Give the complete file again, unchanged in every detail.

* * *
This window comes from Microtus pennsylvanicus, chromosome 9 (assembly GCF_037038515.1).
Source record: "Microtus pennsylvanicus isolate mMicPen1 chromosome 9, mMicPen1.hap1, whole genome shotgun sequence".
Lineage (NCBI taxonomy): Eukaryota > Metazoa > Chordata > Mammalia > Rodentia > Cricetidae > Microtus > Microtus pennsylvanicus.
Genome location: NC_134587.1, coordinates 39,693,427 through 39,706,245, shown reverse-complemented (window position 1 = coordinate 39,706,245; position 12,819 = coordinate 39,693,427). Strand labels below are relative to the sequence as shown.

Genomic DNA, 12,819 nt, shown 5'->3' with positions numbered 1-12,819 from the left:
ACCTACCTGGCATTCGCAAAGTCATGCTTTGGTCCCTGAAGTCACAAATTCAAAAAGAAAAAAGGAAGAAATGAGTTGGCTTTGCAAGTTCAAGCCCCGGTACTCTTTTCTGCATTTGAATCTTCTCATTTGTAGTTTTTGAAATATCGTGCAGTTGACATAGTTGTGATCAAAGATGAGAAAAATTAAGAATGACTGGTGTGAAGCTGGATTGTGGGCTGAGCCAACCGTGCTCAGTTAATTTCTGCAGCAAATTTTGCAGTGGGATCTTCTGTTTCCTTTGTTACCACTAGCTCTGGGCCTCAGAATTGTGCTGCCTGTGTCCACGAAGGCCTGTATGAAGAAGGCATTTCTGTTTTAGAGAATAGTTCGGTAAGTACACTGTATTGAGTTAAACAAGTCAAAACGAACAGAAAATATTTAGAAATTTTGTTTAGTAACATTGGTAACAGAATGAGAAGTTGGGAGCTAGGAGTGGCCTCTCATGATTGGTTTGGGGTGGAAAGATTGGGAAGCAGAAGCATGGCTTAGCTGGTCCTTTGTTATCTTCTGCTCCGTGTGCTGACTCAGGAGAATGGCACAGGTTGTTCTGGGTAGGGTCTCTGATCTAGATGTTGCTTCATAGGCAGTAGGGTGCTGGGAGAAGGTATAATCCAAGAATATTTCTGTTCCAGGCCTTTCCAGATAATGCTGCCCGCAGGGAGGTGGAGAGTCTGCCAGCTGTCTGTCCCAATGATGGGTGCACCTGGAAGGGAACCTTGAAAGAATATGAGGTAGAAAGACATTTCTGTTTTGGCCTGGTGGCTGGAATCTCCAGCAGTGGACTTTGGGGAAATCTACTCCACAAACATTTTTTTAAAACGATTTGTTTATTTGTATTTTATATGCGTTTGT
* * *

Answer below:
This window comes from Microtus pennsylvanicus, chromosome 9 (assembly GCF_037038515.1).
Source record: "Microtus pennsylvanicus isolate mMicPen1 chromosome 9, mMicPen1.hap1, whole genome shotgun sequence".
Lineage (NCBI taxonomy): Eukaryota > Metazoa > Chordata > Mammalia > Rodentia > Cricetidae > Microtus > Microtus pennsylvanicus.
Genome location: NC_134587.1, coordinates 39,693,427 through 39,706,245, shown reverse-complemented (window position 1 = coordinate 39,706,245; position 12,819 = coordinate 39,693,427). Strand labels below are relative to the sequence as shown.

Genomic DNA, 12,819 nt, shown 5'->3' with positions numbered 1-12,819 from the left:
ACCTACCTGGCATTCGCAAAGTCATGCTTTGGTCCCTGAAGTCACAAATTCAAAAAGAAAAAAGGAAGAAATGAGTTGGCTTTGCAAGTTCAAGCCCCGGTACTCTTTTCTGCATTTGAATCTTCTCATTTGTAGTTTTTGAAATATCGTGCAGTTGACATAGTTGTGATCAAAGATGAGAAAAATTAAGAATGACTGGTGTGAAGCTGGATTGTGGGCTGAGCCAACCGTGCTCAGTTAATTTCTGCAGCAAATTTTGCAGTGGGATCTTCTGTTTCCTTTGTTACCACTAGCTCTGGGCCTCAGAATTGTGCTGCCTGTGTCCACGAAGGCCTGTATGAAGAAGGCATTTCTGTTTTAGAGAATAGTTCGGTAAGTACACTGTATTGAGTTAAACAAGTCAAAACGAACAGAAAATATTTAGAAATTTTGTTTAGTAACATTGGTAACAGAATGAGAAGTTGGGAGCTAGGAGTGGCCTCTCATGATTGGTTTGGGGTGGAAAGATTGGGAAGCAGAAGCATGGCTTAGCTGGTCCTTTGTTATCTTCTGCTCCGTGTGCTGACTCAGGAGAATGGCACAGGTTGTTCTGGGTAGGGTCTCTGATCTAGATGTTGCTTCATAGGCAGTAGGGTGCTGGGAGAAGGTATAATCCAAGAATATTTCTGTTCCAGGCCTTTCCAGATAATGCTGCCCGCAGGGAGGTGGAGAGTCTGCCAGCTGTCTGTCCCAATGATGGGTGCACCTGGAAGGGAACCTTGAAAGAATATGAGGTAGAAAGACATTTCTGTTTTGGCCTGGTGGCTGGAATCTCCAGCAGTGGACTTTGGGGAAATCTACTCCACAAACATTTTTTTAAAACGATTTGTTTATTTGTATTTTATATGCGTTTGT